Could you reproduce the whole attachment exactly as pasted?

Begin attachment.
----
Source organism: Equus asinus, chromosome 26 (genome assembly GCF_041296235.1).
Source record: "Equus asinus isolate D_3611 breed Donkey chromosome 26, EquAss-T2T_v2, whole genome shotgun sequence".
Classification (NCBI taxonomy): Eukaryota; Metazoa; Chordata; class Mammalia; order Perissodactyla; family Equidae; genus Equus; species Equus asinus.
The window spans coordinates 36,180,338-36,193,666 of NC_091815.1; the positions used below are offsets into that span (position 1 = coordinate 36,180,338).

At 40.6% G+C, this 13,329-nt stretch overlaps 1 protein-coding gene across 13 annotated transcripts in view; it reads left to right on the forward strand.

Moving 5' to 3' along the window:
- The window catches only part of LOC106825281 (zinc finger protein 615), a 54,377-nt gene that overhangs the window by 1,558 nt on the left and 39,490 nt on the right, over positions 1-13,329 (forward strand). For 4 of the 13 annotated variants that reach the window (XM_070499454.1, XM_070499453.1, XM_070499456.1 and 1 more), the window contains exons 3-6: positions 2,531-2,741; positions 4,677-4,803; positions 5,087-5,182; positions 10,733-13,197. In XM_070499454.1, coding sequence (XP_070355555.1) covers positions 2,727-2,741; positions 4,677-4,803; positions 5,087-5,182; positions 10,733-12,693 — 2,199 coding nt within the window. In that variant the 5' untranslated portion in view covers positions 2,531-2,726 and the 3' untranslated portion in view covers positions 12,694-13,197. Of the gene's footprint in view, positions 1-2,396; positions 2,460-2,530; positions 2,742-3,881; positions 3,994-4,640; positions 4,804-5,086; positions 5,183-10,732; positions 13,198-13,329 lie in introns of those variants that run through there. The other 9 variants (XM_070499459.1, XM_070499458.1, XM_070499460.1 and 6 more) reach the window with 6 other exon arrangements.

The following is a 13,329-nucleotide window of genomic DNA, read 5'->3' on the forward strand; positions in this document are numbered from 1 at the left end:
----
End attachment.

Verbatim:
Source organism: Equus asinus, chromosome 26 (genome assembly GCF_041296235.1).
Source record: "Equus asinus isolate D_3611 breed Donkey chromosome 26, EquAss-T2T_v2, whole genome shotgun sequence".
Classification (NCBI taxonomy): Eukaryota; Metazoa; Chordata; class Mammalia; order Perissodactyla; family Equidae; genus Equus; species Equus asinus.
The window spans coordinates 36,180,338-36,193,666 of NC_091815.1; the positions used below are offsets into that span (position 1 = coordinate 36,180,338).

At 40.6% G+C, this 13,329-nt stretch overlaps 1 protein-coding gene across 13 annotated transcripts in view; it reads left to right on the forward strand.

Moving 5' to 3' along the window:
- The window catches only part of LOC106825281 (zinc finger protein 615), a 54,377-nt gene that overhangs the window by 1,558 nt on the left and 39,490 nt on the right, over positions 1-13,329 (forward strand). For 4 of the 13 annotated variants that reach the window (XM_070499454.1, XM_070499453.1, XM_070499456.1 and 1 more), the window contains exons 3-6: positions 2,531-2,741; positions 4,677-4,803; positions 5,087-5,182; positions 10,733-13,197. In XM_070499454.1, coding sequence (XP_070355555.1) covers positions 2,727-2,741; positions 4,677-4,803; positions 5,087-5,182; positions 10,733-12,693 — 2,199 coding nt within the window. In that variant the 5' untranslated portion in view covers positions 2,531-2,726 and the 3' untranslated portion in view covers positions 12,694-13,197. Of the gene's footprint in view, positions 1-2,396; positions 2,460-2,530; positions 2,742-3,881; positions 3,994-4,640; positions 4,804-5,086; positions 5,183-10,732; positions 13,198-13,329 lie in introns of those variants that run through there. The other 9 variants (XM_070499459.1, XM_070499458.1, XM_070499460.1 and 6 more) reach the window with 6 other exon arrangements.

The following is a 13,329-nucleotide window of genomic DNA, read 5'->3' on the forward strand; positions in this document are numbered from 1 at the left end: